iii self-delusion.49 It is evident that Barlaam had a negative view of both the emotions and the body, which played an important role in the hesychastic experience. Palamas tackles this topic in the second parts of his first and second treatises where he attempts to show that emotions are not necessarily sinful but can be sanctified.50 However, Barlaam's contempt for feelings must be balanced with his high regard for reason. In the tradition of Christian neoplatonism Barlaam contended that the knowledge about the structure of this world is inscribed in the human soul as common notions, which reproduce at the level of discursive thought the principles of creation inherent in the divine mind.51 In his lost disquisition On Human Perfection, which formed the last part of his œuvre, he set out a model of man's ascent to God that corresponded to this framework. He insisted that human beings must first awaken their dormant rationality through exposure of their analytical and logical faculties to all kinds of knowledge before they can transcend the purely human level through a 'folding up' of their thoughts to unitive and intuitive intellection.52 This model of graded ascent is without doubt the core of Barlaam's teachings.53 In his refutation Palamas attacked it as an attempt to divert monks from their true vocation, which he identified with the practice of the hesychastic method.54 He relegated the discussion to the first parts of his two treatises to which he gave the headings: In what respect and to what extent is the pursuit of letters useful, and What is the true salvific knowledge, which should concern the true monks, or against those who say that the knowledge from secular education is truly salvific.55 Thus he gave the impression that Barlaam's plea for intellectual activity was completely extraneous to the monastic tradition.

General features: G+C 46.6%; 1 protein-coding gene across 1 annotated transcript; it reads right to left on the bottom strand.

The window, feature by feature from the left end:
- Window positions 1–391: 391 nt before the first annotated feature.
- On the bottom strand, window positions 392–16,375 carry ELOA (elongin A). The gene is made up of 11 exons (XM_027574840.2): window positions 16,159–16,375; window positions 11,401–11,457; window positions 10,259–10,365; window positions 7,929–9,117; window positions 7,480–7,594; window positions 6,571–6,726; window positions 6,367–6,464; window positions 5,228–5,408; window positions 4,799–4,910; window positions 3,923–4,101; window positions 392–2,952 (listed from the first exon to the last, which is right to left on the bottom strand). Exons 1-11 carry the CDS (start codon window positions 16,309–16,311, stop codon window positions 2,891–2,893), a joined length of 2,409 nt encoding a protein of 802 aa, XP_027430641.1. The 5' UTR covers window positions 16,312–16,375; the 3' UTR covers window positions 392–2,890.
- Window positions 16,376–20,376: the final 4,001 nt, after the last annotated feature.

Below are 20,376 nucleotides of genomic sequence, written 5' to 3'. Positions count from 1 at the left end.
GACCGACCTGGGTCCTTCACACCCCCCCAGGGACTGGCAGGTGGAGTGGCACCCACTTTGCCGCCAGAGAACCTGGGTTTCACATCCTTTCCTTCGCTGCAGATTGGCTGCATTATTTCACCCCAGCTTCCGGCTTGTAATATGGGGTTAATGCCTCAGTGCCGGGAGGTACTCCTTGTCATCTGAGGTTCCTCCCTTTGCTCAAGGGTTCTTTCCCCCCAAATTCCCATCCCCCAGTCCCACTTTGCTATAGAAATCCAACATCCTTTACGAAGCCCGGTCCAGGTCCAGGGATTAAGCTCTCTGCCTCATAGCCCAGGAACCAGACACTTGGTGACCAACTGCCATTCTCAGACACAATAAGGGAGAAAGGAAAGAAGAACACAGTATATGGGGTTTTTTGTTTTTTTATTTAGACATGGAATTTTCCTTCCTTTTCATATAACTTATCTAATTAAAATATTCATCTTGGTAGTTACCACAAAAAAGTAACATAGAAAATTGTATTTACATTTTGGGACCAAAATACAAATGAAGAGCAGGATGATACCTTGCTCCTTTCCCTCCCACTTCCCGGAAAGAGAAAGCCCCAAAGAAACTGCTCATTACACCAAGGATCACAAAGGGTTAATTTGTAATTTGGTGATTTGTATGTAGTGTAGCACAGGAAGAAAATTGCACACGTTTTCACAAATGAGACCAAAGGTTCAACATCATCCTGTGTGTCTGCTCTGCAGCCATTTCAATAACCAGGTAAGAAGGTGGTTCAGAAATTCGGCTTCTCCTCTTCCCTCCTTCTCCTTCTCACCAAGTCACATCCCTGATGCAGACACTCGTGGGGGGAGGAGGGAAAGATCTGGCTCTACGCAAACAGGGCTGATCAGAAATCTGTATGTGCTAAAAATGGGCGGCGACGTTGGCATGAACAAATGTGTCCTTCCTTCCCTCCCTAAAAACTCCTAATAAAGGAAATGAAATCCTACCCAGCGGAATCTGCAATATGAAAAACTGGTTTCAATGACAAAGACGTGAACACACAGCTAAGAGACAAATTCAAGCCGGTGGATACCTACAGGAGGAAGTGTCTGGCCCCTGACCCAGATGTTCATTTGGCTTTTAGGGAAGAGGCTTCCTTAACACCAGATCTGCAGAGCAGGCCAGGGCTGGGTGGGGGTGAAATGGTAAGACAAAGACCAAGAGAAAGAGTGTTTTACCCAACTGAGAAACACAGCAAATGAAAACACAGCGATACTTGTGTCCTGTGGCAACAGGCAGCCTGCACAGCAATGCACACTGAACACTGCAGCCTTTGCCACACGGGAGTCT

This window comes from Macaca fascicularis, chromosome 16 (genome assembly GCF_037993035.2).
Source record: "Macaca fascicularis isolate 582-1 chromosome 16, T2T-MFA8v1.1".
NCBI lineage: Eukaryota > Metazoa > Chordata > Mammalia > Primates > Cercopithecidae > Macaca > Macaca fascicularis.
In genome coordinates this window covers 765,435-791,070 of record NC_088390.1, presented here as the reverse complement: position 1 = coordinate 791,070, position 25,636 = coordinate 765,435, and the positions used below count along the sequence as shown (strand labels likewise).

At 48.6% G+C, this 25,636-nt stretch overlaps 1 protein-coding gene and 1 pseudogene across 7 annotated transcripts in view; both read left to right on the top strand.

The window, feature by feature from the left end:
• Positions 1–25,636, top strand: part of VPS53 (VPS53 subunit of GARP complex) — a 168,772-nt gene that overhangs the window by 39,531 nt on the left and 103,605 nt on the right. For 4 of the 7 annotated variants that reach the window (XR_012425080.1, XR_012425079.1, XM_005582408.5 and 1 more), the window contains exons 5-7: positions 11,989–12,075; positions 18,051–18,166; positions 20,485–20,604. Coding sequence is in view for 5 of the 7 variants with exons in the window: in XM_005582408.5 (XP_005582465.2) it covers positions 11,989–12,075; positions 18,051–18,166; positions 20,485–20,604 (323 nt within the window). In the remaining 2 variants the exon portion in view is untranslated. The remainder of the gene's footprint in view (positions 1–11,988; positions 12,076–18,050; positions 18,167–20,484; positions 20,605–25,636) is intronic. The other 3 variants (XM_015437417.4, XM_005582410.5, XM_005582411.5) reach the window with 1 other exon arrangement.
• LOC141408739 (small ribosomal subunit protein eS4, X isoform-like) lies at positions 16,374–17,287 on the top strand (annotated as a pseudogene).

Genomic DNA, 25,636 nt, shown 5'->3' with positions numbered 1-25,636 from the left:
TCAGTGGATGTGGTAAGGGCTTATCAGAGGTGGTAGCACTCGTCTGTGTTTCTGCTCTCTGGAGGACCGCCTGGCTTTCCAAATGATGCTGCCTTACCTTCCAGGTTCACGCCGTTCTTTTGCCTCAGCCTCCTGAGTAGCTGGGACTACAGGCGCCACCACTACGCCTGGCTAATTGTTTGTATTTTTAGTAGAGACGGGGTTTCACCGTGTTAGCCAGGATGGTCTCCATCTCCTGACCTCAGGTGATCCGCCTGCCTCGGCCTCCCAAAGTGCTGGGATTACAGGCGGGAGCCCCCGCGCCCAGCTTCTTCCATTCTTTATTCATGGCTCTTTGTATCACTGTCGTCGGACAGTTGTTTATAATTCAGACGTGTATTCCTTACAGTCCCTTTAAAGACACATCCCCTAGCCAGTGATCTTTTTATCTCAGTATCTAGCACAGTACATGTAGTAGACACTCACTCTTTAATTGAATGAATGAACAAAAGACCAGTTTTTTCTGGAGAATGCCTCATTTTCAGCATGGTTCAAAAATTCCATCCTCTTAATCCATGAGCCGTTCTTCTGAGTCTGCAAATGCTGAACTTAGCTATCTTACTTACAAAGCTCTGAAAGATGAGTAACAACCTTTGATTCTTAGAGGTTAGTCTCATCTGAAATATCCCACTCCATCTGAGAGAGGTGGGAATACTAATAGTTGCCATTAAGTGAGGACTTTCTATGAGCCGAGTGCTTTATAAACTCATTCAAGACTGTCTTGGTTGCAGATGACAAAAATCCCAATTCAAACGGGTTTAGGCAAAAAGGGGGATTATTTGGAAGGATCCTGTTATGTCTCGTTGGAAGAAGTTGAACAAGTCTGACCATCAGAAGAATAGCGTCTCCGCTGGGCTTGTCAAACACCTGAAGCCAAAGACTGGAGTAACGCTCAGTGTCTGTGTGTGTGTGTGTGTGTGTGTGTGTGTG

This impression, however, is deceptive. In a letterto his friend Gregory Akin-dynos, Barlaam defended his treatise On Prayer and Human Perfection against criticism by stating that all he did was present an 'exegesis' of the views of the seventh-century monk and spiritual teacher Maximos the Confessor with the intention of confirming the latter's position.56 This Akindynos was happy to accept, even if he criticised Barlaam for his selective and skewed reading of Maximos. Palamas, on the other hand, subverted Barlaam's purpose by
49 See especially Schiro, Barlaam Calabro, 302-4, 318.
50 Palamas, Defense, 1, 70-101 (triade 1.2); 1, 318-83 (triade 11.2).
51 Sinkewicz, 'Knowledge of God', 210, 238-9.
52 Palamas, Defense, 11, 539 (triade 11.3.71). Cf Schiro, Barlaam Calabro, 302.566-303.570.
53 The title On human perfection is derived from Paul's 'perfect man' in Ephesians 4:13 and refers to the successive stages of growing up from childhood to adulthood.
56 Akindynos, Letters, 42.134-8.